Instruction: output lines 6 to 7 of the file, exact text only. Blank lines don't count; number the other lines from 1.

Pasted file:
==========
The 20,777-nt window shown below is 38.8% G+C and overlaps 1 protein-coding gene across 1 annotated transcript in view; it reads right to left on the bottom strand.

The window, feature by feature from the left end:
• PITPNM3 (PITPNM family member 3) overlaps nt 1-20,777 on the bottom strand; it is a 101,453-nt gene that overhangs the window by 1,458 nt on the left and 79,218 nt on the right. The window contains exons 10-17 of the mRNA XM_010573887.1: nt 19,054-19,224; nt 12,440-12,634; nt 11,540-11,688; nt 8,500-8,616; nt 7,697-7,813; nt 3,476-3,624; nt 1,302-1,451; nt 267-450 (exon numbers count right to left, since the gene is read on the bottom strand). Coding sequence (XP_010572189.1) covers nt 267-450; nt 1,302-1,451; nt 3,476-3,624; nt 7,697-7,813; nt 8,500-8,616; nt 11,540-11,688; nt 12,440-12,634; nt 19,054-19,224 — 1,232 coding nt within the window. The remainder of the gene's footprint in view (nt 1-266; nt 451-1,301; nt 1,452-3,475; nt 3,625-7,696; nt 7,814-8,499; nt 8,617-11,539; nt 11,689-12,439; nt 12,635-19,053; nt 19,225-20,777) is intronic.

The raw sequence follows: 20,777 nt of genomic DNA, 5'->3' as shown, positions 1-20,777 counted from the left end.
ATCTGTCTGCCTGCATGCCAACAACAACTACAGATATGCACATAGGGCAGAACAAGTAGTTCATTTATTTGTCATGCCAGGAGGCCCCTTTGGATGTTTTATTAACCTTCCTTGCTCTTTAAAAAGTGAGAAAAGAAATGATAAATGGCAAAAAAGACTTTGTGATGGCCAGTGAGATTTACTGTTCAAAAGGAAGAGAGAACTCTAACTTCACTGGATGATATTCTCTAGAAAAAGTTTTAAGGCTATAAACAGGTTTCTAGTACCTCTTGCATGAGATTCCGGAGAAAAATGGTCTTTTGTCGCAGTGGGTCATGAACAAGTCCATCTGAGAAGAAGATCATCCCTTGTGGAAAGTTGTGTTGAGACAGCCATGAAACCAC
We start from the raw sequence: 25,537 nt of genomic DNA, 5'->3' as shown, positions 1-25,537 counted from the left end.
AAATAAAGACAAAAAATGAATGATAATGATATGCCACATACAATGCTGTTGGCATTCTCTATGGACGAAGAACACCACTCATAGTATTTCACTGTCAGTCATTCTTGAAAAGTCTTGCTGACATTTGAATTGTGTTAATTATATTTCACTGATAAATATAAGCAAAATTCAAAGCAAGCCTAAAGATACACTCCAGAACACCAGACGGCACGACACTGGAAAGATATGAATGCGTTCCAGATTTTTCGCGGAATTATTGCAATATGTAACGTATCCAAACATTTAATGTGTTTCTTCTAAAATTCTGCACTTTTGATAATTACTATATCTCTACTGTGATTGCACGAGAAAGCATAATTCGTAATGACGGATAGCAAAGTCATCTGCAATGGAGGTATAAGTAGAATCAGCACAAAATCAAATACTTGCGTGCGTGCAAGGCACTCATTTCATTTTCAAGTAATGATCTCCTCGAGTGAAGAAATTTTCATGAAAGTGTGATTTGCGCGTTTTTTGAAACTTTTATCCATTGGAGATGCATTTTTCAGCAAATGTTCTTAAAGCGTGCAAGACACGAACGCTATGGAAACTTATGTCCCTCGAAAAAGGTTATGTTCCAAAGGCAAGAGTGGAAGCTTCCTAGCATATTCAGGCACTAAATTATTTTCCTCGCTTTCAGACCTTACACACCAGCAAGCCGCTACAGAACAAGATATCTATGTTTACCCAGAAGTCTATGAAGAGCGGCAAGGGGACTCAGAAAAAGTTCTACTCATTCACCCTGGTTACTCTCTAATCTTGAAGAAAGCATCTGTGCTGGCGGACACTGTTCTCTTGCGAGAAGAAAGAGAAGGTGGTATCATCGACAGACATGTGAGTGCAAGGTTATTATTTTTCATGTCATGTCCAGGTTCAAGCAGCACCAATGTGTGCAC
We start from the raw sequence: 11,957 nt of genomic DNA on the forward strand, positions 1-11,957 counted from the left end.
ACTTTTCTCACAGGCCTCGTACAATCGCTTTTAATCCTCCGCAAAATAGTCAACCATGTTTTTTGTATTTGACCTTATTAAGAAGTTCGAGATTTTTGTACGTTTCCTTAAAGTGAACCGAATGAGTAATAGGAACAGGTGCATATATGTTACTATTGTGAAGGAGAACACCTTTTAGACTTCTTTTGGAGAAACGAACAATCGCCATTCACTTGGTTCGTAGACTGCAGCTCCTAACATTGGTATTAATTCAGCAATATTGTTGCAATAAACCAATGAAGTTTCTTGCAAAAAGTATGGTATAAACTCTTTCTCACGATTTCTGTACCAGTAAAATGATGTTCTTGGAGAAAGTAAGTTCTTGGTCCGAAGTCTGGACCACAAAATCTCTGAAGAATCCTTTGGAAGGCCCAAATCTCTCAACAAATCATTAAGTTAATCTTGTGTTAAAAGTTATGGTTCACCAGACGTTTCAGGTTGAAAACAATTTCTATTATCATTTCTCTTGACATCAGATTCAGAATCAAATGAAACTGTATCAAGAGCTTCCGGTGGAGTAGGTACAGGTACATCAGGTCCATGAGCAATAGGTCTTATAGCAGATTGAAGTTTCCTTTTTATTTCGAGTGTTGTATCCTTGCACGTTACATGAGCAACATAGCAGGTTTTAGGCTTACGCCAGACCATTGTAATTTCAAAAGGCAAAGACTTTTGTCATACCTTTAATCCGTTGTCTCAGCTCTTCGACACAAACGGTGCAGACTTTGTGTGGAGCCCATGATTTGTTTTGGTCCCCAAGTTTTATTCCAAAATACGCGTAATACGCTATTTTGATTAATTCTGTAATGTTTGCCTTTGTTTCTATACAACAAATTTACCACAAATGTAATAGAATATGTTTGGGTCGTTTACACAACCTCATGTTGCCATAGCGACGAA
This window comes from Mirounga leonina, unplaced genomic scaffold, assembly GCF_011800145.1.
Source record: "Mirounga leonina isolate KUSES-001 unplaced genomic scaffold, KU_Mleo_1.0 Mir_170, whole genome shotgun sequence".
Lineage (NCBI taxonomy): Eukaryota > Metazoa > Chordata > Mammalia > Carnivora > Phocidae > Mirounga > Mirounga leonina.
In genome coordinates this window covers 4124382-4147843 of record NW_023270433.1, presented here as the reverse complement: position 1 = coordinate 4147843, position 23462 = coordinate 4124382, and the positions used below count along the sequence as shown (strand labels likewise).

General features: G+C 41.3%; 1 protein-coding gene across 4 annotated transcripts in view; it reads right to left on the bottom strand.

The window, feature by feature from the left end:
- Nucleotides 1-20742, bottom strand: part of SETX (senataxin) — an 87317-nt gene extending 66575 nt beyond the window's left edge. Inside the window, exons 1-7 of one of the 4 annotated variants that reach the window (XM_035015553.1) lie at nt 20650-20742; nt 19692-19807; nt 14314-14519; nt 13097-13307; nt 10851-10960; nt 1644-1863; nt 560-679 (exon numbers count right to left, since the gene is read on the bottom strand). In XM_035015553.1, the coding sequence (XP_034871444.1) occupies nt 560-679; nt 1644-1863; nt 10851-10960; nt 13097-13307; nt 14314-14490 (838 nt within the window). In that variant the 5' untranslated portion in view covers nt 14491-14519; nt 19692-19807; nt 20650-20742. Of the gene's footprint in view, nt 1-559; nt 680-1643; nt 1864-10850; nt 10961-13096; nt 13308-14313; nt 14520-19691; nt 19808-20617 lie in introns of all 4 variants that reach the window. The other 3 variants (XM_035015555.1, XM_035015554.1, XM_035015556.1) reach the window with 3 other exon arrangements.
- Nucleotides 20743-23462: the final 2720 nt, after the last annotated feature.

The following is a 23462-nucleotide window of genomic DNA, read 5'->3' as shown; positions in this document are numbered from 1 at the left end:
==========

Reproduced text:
We start from the raw sequence: 25,537 nt of genomic DNA, 5'->3' as shown, positions 1-25,537 counted from the left end.
AAATAAAGACAAAAAATGAATGATAATGATATGCCACATACAATGCTGTTGGCATTCTCTATGGACGAAGAACACCACTCATAGTATTTCACTGTCAGTCATTCTTGAAAAGTCTTGCTGACATTTGAATTGTGTTAATTATATTTCACTGATAAATATAAGCAAAATTCAAAGCAAGCCTAAAGATACACTCCAGAACACCAGACGGCACGACACTGGAAAGATATGAATGCGTTCCAGATTTTTCGCGGAATTATTGCAATATGTAACGTATCCAAACATTTAATGTGTTTCTTCTAAAATTCTGCACTTTTGATAATTACTATATCTCTACTGTGATTGCACGAGAAAGCATAATTCGTAATGACGGATAGCAAAGTCATCTGCAATGGAGGTATAAGTAGAATCAGCACAAAATCAAATACTTGCGTGCGTGCAAGGCACTCATTTCATTTTCAAGTAATGATCTCCTCGAGTGAAGAAATTTTCATGAAAGTGTGATTTGCGCGTTTTTTGAAACTTTTATCCATTGGAGATGCATTTTTCAGCAAATGTTCTTAAAGCGTGCAAGACACGAACGCTATGGAAACTTATGTCCCTCGAAAAAGGTTATGTTCCAAAGGCAAGAGTGGAAGCTTCCTAGCATATTCAGGCACTAAATTATTTTCCTCGCTTTCAGACCTTACACACCAGCAAGCCGCTACAGAACAAGATATCTATGTTTACCCAGAAGTCTATGAAGAGCGGCAAGGGGACTCAGAAAAAGTTCTACTCATTCACCCTGGTTACTCTCTAATCTTGAAGAAAGCATCTGTGCTGGCGGACACTGTTCTCTTGCGAGAAGAAAGAGAAGGTGGTATCATCGACAGACATGTGAGTGCAAGGTTATTATTTTTCATGTCATGTCCAGGTTCAAGCAGCACCAATGTGTGCAC